Dugong and Marine Turtle Project and the
                                                         Dhimurru and the researchers suggested that perhaps
                                                                                                                              Carpentaria Ghost Net Programme are good
                                                         all or most of the nesting turtles in the GoC lived on
                                                                                                                              examples of people working together.
                                                         feeding grounds in the Gulf rather than migrating
                                                                                                                                Aboriginal management around the Gulf is also
                                                         elsewhere in Australia or overseas. The genetics                     protecting important habitat for marine turtles. The
                                                         work now tells the same story.                                       nesting beaches on mainland northeast Arnhem
                                                           Interestingly, we know from turtle tagging that                    Land, on Groote Eylandt, on Mornington and
                                                         green turtles from the southern Great Barrier Reef                   Bountiful Island are all under either existing or
                                                         stock also feed in the Gulf but weren’t detected by                  proposed Indigenous Protected Areas (IPAs). The
                                                         the genetic study. This tells us that one method does                Yanyuwah people are seeking a marine park that
Photo: Dhimurru Land Management Aboriginal Corporation

                                                         not always tell the full story, and we need to use a                 will protect much of the feeding and nesting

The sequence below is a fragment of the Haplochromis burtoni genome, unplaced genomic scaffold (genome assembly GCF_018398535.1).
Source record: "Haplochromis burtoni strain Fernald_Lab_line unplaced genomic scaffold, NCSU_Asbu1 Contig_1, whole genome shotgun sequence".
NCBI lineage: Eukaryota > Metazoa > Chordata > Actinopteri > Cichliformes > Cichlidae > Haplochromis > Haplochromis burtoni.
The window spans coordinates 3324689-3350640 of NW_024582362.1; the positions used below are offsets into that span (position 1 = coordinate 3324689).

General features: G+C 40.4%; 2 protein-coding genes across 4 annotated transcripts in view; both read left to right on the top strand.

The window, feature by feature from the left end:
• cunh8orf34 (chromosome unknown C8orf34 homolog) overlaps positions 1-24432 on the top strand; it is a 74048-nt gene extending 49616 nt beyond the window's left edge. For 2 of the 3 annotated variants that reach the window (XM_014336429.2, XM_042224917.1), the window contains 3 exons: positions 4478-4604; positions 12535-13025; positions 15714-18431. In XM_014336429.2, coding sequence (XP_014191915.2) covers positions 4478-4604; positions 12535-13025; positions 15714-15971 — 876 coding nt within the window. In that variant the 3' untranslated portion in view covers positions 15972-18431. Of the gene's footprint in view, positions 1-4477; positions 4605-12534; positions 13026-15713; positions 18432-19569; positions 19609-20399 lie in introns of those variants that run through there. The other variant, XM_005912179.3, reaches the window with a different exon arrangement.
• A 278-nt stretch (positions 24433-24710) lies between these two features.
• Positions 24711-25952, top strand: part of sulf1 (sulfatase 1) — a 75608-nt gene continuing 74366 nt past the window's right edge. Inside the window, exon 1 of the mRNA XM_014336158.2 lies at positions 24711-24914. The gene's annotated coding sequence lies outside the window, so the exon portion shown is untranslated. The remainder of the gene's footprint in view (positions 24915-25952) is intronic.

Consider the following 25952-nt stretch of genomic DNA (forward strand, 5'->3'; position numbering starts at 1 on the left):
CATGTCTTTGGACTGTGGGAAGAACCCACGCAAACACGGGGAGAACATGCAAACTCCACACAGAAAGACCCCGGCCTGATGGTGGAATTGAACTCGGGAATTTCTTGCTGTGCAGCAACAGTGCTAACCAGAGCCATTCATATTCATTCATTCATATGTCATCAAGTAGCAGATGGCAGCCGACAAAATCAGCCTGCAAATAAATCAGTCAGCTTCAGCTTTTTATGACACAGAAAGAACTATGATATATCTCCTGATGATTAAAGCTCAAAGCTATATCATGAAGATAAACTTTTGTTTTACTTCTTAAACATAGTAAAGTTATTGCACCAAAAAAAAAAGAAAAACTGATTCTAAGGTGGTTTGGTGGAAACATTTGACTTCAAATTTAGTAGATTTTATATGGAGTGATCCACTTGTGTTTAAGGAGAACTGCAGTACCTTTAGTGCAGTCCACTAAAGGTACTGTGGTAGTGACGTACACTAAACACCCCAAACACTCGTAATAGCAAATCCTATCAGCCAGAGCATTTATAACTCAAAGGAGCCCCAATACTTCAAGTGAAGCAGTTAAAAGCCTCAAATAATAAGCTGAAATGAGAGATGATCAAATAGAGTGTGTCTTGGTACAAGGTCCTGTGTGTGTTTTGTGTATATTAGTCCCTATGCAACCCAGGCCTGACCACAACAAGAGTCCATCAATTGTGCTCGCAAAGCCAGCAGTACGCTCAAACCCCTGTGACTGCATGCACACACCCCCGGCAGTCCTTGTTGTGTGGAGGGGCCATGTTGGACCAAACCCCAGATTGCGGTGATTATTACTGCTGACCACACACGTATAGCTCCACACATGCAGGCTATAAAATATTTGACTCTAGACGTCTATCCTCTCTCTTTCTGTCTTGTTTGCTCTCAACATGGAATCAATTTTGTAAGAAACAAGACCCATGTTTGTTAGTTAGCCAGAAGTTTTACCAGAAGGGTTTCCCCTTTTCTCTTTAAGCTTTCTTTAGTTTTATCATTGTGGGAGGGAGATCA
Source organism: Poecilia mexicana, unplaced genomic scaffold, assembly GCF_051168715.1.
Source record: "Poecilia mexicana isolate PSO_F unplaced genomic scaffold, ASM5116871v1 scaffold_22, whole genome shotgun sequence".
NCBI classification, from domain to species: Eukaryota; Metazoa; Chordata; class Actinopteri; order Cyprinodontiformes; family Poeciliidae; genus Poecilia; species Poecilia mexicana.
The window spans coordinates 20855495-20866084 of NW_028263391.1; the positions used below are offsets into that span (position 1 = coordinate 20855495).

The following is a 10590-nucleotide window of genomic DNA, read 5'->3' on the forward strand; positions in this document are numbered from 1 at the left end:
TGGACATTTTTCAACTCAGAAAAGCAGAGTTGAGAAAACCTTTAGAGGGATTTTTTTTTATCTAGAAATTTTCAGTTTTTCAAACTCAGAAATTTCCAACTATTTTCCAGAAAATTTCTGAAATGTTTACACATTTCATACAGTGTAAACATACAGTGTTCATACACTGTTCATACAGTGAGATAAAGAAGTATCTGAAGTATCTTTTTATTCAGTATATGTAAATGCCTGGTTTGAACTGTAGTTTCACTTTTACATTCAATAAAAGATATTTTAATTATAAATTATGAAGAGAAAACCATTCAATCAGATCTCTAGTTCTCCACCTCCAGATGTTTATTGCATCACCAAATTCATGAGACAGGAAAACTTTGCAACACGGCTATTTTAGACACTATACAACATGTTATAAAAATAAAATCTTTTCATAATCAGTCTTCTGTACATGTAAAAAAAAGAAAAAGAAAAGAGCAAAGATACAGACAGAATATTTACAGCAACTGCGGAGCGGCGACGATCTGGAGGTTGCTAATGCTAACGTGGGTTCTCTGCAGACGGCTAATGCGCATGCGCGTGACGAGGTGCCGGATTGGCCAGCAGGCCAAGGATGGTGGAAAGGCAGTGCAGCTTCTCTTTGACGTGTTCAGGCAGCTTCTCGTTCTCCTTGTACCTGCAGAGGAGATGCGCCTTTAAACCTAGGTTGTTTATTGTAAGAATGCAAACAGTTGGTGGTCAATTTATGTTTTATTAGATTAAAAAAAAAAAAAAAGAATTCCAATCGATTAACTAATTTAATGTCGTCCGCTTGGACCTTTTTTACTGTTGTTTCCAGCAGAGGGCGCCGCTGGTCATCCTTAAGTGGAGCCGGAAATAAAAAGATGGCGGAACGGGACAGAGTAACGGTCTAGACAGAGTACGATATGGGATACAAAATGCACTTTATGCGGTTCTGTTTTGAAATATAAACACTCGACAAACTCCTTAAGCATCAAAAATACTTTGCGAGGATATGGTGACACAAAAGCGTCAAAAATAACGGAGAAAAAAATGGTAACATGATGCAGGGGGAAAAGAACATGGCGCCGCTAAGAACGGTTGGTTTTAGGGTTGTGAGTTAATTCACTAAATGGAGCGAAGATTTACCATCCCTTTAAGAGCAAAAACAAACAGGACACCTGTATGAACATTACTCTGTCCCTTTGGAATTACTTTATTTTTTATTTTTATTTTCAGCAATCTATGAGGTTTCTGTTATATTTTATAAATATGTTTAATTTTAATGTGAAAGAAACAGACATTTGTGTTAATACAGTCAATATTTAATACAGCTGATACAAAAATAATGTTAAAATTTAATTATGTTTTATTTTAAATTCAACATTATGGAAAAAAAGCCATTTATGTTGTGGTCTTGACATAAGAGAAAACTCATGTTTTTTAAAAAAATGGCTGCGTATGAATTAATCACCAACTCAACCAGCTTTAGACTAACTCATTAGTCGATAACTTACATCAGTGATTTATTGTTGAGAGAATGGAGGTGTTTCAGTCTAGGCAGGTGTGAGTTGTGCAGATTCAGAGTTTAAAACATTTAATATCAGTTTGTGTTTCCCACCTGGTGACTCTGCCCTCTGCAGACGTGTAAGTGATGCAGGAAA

combination of methods.                                              beaches of the Sir Edward Pellew Islands. This
                                                                                                                              highlights the important role that Indigenous
                                                                                                                              people through IPAs and other protected areas
                                                                                                                              play in protecting migratory species as well as
                                                                                                                              wildlife that are resident in IPAs.
                                                                                                                                    By Kiki Dethmers, Nancy FitzSimmons and
                                                                                                                                                  Rod Kennett, August, 2006

                                                         Community involvement is the key to protecting turtles in the Gulf
                                                                                                                              Institute of Applied Ecology